The other outfielders on the 40-man roster? It’s hard to believe the Reds think any of them can handle center every day. Phillip Ervin has come out this year and hit like he’s never hit before. He’s rarely played center. Gabriel Guerrero played a lot of center in Triple-A and Double-A this season. He has 20 HR power and hit .280 in the minors. He’s not playing in center for the Reds. Scott Schebler gets brought up often as someone who may play center. But he never actually plays there. Aristides Aquino isn’t a center fielder even in the minors. Mason Williams has some experience there, and he’s gotten a few games in there as a Major Leaguer, too. Given his lack of overall playing time, though, the organization can’t see him as a future potential starter.

That means that the Cincinnati Reds have eight players on their current 40-man roster who are listed as outfielders. Two of them it would seem can play center field well enough to be there every day. One of them is Jose Siri, who isn’t ready to play in the Major Leagues right now. And the other is Billy Hamilton, who has been among the worst hitting every day players in Major League Baseball since he reached the sports highest level.

As noted above, his base running certainly has added plenty of value to that – but this season it’s not been anywhere near the same as it has been in the past. It’s still quite good, though, because with Hamilton it’s not just the steals – it’s going 1st to 3rd or 1st to home when only a handful of other players in the game could also do that. Still, the overall offensive production from Hamilton is, and has been well below-average for the entirety of his career.

So that begs the question: If the Cincinnati Reds front office believes that Nick Senzel can play center field, why is that not the focus? Not only is center field an actual, real need for the Cincinnati Reds right now, they’ve got multiple corner outfield options both now and behind those “now” guys ready for the Majors today. Jose Siri and Taylor Trammell may eventually be the guys for center field. It wouldn’t surprise me if that were the case. And it also wouldn’t surprise me if Nick Senzel wound up back on the dirt – second base specifically.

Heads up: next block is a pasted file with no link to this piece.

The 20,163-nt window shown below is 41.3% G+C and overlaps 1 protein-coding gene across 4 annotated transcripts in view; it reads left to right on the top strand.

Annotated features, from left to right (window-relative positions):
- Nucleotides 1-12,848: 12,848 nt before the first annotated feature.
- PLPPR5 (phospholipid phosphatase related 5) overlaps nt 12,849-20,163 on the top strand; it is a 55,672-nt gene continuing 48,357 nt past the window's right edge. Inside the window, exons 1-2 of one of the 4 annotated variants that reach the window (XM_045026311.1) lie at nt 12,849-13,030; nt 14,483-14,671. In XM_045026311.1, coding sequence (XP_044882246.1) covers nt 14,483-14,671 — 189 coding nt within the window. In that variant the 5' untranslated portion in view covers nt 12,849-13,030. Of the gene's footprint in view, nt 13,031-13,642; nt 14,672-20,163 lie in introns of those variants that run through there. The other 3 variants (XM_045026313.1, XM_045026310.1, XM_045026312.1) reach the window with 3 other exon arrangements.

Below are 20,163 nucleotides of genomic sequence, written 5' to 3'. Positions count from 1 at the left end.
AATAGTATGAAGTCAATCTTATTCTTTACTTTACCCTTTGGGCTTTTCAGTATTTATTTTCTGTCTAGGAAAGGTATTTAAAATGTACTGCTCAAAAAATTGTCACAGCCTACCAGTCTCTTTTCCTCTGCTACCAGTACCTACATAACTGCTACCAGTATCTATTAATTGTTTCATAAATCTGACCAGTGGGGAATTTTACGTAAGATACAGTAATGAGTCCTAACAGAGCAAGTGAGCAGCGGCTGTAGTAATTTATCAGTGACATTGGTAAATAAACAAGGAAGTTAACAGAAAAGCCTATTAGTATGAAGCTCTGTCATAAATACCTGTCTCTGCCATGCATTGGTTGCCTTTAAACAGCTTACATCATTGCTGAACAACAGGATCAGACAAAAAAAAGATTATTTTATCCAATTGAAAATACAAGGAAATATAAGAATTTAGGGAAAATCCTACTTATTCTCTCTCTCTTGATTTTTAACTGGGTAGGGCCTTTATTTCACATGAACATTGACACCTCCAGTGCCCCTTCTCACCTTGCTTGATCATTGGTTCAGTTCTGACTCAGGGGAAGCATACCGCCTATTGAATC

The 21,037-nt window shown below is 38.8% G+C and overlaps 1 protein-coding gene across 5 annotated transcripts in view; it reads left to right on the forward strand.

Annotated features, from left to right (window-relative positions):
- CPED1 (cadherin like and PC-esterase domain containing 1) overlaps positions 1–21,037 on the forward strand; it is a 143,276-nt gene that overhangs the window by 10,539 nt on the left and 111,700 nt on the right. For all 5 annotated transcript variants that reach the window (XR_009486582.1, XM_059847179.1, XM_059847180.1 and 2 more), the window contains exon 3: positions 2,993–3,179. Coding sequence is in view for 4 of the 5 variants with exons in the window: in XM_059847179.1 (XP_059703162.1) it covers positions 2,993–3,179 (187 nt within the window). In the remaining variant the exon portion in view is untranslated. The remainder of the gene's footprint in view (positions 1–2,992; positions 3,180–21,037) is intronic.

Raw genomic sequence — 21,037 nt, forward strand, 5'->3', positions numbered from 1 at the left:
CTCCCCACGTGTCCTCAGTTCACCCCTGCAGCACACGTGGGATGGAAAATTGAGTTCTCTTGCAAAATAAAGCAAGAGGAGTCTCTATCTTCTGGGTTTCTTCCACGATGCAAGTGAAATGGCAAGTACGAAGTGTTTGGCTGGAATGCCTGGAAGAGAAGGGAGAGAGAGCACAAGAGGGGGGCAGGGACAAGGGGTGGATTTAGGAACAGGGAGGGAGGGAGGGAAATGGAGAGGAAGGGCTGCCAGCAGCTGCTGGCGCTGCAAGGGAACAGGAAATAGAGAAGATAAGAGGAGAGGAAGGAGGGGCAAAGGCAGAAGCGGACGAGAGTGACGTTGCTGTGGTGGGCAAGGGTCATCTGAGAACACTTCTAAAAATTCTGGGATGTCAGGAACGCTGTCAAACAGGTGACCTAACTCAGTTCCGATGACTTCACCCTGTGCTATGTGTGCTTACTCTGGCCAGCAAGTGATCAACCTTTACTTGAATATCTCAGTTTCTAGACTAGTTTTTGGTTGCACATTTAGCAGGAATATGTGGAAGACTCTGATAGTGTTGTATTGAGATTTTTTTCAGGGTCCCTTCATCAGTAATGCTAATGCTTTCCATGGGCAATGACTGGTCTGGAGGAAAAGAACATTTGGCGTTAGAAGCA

However, it seems that the plan for the Reds is to play Nick Senzel in the outfield. And they have stated at least, that they think he could handle center. The fact that center is not the main focus just seems off to me. It’s literally the only spot on the field that the team has a glaring need among the non-pitching spots. The Reds are getting above-average output from every other spot on the diamond.

And as pointed out by Redleg Nation on their twitter feed, there’s only so much time to get Senzel ready as an outfielder for 2018. Between instructional league, and perhaps some Arizona Fall League if they choose to send him there, he’ll have roughly 2 months, and roughly 35 games to play outfield. Of course there’s time in the offseason beyond that to work on left, center, right. But it’s not the same as being out there, with other players hitting real baseballs in professional stadiums.

Nick Senzel is a guy who seems to put it all into what he does. Everything I’ve seen, everything I’ve heard over the years suggests that. The guy works, and he works hard. I have no doubt he’ll do everything he can to learn the positions asked of him. But from where the Cincinnati Reds are coming from, with their words, the logic is just tough to follow.

Center field is where guys don’t hit. If you have a center fielder who can hit, play that guy in center field. And play that guy there 155 times a year. Don’t worry about “what if he’s got to play left?” or “what if he’s got to play right?”. Worry about filling the biggest weakness on your team with the best prospect you’ve had in your organization in over a decade. The idea that Nick Senzel is believed to be capable of playing center field, and that’s not the primary focus of his development over the next two months in Arizona given the other pieces of this team and organization just comes off as a terrible utilization of assets.